2:1-16 – The Just Judgment of God
[2:1-11]—Paul now turns to challenging judgmentalism. In lacking self-awareness, the judger judges without realizing one’s own guilt, the height of hypocrisy and false consciousness.
But why does Paul bring his up here? What are “the very same things” he has in mind that “you” do here?
When Paul says, “whoever you are” (2:1), that may indicate that he doesn’t have anyone in particular in mind (i.e., the “Jew”) so much as the general phenomena of people pointing fingers without realizing or admitting or doing anything about their own failings. Maybe we could link his concerns here with Jesus’ comments about the “unforgivable sin” – which likely is the denial of the need for God’s mercy.
Paul’s concerns so far center on idolatry and the underlying need to be free from the bondage idolatry fosters. If one is pointing fingers at other idolaters while denying one’s own tendency to worship idols, one will never find such freedom. So it would seem that “the very same things” are various forms of idolatry. Remember Paul’s own violence as a persecutor of Jesus’ followers, acts that stemmed from Paul’s substitution of boundary markers for God.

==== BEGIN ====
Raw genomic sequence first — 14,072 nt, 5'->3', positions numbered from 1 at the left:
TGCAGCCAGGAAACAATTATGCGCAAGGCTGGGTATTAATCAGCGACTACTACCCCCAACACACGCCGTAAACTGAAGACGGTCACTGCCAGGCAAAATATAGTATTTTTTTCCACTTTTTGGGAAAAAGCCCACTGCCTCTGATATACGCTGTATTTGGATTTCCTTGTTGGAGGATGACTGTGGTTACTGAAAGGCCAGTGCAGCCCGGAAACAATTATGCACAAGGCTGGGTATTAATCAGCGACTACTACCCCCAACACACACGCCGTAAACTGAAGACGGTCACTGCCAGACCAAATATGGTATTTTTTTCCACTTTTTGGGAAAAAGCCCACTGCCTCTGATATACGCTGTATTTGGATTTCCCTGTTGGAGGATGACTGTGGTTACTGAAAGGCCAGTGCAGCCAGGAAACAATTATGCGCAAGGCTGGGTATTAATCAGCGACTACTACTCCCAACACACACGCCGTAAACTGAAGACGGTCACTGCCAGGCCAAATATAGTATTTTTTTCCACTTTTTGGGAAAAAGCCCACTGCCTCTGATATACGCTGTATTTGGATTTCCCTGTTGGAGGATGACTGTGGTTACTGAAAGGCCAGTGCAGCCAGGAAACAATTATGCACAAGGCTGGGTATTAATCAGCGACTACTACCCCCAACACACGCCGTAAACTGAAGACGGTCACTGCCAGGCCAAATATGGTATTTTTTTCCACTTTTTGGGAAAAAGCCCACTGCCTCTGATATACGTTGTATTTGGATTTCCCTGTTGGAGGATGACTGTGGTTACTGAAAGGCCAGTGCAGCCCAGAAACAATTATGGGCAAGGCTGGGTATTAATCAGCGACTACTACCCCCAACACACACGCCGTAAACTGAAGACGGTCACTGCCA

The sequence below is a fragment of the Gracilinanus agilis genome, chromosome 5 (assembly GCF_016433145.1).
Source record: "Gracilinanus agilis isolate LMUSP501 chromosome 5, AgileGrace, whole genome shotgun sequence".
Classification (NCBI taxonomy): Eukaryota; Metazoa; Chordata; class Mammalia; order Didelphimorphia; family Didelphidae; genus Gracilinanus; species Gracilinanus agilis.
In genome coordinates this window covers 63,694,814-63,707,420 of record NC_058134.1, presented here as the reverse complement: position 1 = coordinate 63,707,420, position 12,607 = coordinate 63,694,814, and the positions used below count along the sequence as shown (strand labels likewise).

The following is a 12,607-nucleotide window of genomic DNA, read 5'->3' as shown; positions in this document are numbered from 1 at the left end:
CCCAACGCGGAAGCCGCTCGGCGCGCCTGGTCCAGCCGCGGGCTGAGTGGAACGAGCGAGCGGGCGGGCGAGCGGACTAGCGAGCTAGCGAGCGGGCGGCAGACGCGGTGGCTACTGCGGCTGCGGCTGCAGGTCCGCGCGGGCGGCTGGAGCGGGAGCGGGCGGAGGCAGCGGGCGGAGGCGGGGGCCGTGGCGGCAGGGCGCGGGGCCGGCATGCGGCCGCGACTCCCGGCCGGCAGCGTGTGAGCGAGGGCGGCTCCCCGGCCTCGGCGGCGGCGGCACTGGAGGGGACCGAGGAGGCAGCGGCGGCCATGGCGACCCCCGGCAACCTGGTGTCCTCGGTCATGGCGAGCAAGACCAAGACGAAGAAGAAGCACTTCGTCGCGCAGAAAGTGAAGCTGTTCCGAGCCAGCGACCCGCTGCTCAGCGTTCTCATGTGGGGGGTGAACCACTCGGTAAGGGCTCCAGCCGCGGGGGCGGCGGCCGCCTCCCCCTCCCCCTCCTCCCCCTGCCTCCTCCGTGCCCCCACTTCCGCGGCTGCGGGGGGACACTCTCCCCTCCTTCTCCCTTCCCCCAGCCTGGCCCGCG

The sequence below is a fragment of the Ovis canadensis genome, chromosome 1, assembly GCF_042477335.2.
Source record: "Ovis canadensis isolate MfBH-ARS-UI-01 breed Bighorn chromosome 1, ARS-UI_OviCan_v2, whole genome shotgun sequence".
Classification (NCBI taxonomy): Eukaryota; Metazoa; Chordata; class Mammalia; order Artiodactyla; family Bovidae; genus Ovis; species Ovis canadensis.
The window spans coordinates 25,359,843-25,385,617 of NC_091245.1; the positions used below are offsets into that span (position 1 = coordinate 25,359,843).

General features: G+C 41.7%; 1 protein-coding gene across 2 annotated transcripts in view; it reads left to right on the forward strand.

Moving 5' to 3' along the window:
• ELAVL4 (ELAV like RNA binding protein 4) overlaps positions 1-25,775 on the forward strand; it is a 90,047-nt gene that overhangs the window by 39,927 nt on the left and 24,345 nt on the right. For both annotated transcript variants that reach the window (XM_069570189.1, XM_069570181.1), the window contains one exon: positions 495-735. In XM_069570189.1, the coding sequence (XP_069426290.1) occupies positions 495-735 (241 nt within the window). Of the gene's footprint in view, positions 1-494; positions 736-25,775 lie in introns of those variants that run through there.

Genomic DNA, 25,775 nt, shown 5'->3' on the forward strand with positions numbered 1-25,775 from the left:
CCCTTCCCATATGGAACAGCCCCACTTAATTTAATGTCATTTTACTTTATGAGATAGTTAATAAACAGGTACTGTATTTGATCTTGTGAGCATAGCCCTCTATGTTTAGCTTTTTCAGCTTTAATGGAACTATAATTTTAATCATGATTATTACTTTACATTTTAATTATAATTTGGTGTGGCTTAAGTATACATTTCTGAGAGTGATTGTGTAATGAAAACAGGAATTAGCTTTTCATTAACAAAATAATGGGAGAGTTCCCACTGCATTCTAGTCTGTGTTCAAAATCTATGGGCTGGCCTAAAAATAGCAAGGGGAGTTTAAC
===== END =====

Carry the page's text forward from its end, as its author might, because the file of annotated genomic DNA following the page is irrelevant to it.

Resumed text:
In 2:2, the NRSV adds “you say” for clarification. This addition interprets the “we know that God’s judgment on those who do such things is in accordance with truth” as the words of the judgers of 2:1. This interpretation sees the judgers as thinking that in condemning the idolatry of 1:18-32 they have God on their side (again, echoing Paul’s own experience as a judger).
In 2:2, the term “truth” comes up again. Perhaps “truth” here should be seen also as an indication of the suppression of the “truth” in 1:18 and “the truth” that is exchanged for a lie in 1:25. If so, we can also see that this sarcastic critique in 2:2 links the judgers with those who worship the creation rather than the creator in defiance of God’s revelation in the things God has made (1:20), those who worship and serve the creature rather than creator (1:25), and those who defy God’s just judgment and “applaud” injustice and idolatry (1:32).
Again, if we perceive some autobiography here (Paul as judger), we can see that Paul’s violence in the name of the “truth” (but actually a lie, the worship of the law rather than of the law-giver – inverting the foundational dynamic of mercy leading to God’s acceptance) is just as bad as the Romans’ idolatry. In fact, the judgers’ idolatry is simply another form of imperialism.
Paul insists that all idolaters (those who idolize lust, those who idolize empire, and those who idolize law) will equally be subject to God’s judgment (2:3). Again, Paul’s “whoever you are” (2:1 and 2:3) seems to indicate a general indictment. This type of un-self-aware judging and idolatry seems universal.
Might we understand “God’s judgment” here in line with the earlier allusion to “wrath” (1:18), and pointing more to the outworking of the processes of life than direct acts from God. That would fit with the principle that idolaters become like that which they trust in. If the problem with the judgers is their idolatry, this would make sense.